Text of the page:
For balance - here a picture of a road with no carists actively using it. So they won’t be needing that any more. Store you cars on your own land. pic.twitter.com/jqzyApOjTV
— Hj1967Joned (@Hj1967J) October 7, 2021
Let's have a bit of reaction to the main story of the day...
A few people on Facebook wondered if the empty oncoming lane in the photo needs to be ripped out too? Mat Scalpello went further and wondered if the pavement should go too.
Kevin Blackburn made the point that what's more important than photos are the numbers..."You can take photos at chosen times to prove anything - the important things are, where they have them, to look at the counters! More bikes than cars pass many points!"
Under the blog, hawkinspeter wrote: "Everywhere I go, I see empty cars left parked on the sides of roads. We might as well turn over all the road space to bikes if drivers aren't bothering to use them."
Rendel Harris added: "Although Vine is well-intentioned in this instance, the message isn't really correct: he appears to be saying yes I know the cycle lanes are empty at the moment but you wait until people get more confident, whereas in fact the Tower Hill cycle lane is very heavily used by people working in the City and beyond, of course it's quiet during the day because they're all at work. Hopefully they will get even busier as more people realise how safely they can get around London with these lanes, but they are already more than justifying their existence, it doesn't "take time", it's already happened."
EK Spinner said: "The way I see it, the bike lanes are empty because the cyclists have completed their journey efficiently already, while the drivers are still stuck in a jam."
WOW!!! Britain's Matt Walls an Olympic hero for his country, has won the Italian classic Gran Piemonte!! What a victory that is !! https://t.co/yORXPpIoN8
— British Cycle Sport (@VeloUK) October 7, 2021
Olympic gold medallist Matt Walls won Italian one-day race Gran Piemonte this afternoon. He won ahead of a stellar list of talent, including Giacomo Nizzolo, Paris-Roubaix winner Sonny Colbrelli and not least his housemate and Olympic madison partner Ethan Hayter. Not bad.
The finish was slightly marred by some questionable routing in the final kilometres which made the sprint messy and dangerous. When the road did straighten up, Walls held off former European and Italian champion Nizzolo for his second win of the season.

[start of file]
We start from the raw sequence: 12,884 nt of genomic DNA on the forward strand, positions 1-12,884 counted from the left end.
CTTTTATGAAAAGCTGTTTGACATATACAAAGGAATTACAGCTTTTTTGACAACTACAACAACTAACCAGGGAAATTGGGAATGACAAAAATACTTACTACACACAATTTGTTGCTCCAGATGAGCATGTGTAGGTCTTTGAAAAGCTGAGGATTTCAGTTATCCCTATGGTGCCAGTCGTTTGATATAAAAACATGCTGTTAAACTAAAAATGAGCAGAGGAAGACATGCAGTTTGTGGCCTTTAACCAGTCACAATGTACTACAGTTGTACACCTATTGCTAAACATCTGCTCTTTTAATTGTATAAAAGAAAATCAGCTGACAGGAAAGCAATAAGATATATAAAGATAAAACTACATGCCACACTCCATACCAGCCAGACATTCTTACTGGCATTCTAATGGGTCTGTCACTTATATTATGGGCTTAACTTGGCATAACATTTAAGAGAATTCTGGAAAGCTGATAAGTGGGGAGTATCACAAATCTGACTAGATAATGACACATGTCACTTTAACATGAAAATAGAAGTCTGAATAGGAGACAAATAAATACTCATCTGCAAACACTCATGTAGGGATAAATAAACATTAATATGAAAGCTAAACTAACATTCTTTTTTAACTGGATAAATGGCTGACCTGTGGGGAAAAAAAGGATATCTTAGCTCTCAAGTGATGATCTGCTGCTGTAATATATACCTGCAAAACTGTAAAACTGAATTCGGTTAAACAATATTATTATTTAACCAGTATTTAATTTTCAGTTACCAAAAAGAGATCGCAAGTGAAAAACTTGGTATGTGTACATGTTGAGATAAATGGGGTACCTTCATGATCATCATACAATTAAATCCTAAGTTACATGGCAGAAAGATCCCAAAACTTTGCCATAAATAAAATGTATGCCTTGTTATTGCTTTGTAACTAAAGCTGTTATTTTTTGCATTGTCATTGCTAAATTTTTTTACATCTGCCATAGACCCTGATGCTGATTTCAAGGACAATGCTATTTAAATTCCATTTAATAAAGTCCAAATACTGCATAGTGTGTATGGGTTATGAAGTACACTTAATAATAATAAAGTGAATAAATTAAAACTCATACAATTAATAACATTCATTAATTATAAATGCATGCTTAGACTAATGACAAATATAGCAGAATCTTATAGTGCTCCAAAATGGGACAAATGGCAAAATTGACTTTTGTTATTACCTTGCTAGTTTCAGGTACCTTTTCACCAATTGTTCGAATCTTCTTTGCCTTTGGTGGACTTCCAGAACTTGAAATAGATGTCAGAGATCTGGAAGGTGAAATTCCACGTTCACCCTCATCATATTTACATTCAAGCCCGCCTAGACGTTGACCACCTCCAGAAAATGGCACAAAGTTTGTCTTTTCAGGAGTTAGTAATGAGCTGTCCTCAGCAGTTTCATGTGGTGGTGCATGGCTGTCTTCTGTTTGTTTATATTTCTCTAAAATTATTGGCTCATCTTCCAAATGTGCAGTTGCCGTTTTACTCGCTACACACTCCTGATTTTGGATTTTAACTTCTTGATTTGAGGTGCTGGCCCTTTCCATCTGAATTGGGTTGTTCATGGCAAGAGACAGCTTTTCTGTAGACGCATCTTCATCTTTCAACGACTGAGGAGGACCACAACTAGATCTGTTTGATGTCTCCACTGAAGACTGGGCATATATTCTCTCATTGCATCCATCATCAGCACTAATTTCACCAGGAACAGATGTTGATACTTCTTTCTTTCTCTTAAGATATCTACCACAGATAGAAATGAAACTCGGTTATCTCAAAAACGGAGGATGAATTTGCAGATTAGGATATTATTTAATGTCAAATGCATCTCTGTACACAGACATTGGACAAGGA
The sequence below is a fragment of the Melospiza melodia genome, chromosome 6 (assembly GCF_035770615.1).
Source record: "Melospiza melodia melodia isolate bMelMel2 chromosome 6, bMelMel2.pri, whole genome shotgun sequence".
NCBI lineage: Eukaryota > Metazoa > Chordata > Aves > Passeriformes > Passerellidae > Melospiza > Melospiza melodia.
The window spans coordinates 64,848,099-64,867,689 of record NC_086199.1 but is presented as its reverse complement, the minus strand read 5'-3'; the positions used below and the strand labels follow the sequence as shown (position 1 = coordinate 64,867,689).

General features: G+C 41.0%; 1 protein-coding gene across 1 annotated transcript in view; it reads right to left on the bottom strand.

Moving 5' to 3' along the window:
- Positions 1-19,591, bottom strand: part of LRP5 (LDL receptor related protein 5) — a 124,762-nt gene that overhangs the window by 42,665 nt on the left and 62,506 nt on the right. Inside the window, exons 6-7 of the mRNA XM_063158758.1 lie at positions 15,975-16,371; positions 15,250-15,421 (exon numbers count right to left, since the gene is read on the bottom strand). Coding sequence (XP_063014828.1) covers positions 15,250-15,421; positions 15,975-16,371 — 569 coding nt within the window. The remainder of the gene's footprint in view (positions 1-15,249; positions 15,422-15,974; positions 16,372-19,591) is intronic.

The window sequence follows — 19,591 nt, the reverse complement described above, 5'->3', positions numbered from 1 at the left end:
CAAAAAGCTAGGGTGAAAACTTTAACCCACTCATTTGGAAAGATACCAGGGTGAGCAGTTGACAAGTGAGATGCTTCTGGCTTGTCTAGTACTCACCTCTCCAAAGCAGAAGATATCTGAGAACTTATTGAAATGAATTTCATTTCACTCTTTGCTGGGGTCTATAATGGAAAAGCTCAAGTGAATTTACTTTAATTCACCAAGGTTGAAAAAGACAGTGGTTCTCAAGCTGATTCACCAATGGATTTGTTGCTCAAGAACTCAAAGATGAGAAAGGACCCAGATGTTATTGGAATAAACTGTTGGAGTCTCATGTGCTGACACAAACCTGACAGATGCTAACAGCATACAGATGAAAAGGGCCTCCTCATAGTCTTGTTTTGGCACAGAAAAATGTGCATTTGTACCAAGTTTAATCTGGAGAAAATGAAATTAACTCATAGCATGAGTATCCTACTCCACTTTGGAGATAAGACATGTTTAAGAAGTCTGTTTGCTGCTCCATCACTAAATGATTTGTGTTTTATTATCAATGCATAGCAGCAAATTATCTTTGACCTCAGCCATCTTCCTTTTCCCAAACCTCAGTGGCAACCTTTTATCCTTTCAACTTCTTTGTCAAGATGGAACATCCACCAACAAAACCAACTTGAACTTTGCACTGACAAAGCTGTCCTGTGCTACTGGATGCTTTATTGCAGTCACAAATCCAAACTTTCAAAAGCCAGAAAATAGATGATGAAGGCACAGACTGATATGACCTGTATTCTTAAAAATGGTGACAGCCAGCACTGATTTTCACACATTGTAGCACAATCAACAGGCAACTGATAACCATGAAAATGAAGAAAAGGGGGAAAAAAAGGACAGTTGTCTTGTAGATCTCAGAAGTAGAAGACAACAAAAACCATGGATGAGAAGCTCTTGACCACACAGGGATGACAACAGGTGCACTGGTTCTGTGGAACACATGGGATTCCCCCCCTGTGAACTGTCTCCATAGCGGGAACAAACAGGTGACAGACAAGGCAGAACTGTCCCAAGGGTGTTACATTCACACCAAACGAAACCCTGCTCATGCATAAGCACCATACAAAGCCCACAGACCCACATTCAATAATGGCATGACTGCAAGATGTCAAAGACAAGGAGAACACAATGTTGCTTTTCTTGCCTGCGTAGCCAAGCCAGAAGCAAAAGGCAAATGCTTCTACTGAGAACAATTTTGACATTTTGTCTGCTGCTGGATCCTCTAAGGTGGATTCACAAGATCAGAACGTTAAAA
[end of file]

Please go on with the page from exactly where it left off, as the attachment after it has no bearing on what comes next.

— AJ Bell Women's Tour (@thewomenstour) October 7, 2021
After all the Cav excitement it fittingly came down to a big bunch kick in Southend-on-Sea. Team DSM's Lorena Wiebes won the sprint, the third stage win in a row for the Dutch. Yesterday's winner Demi Vollering was unchallenged and keeps her likely unassailable 1:09 advantage.
Chiara Consonni and Chloe Hosking rounded out the top three on the day. Alice Barnes took a third top-ten of the week, finishing eighth. On the menu tomorrow is another flat stage as the riders stay in Essex for the 95km run from Colchester to Clacton-on-Sea.
— AJ Bell Women's Tour (@thewomenstour) October 7, 2021
First, he was spotted in London wearing full kit. Now, it's on the roadside at the Women's Tour. Good to see one of the biggest names in men's cycling out supporting the women's race.
I spied him too👍🏼 pic.twitter.com/sHoCDswslr
— James Woodbridge (@jameswoodbridge) October 7, 2021
Decathlon and Cofidis are back working together, 17 years after the French brand last made the the pro team's kit. Cofidis riders will wear the brand's Van Rysel kit in 2022 and 2023, a deal which came about thanks to the two parties' ability to collaborate from their close bases in Lille.
The team's general manager Cédric Vasseur said: "We are very happy with this new partnership; all the riders and staff are ready to mobilise alongside the brand which has the will to be a major player in its market. This collaboration makes all the more sense since we are two French companies, from the same Hauts de France region.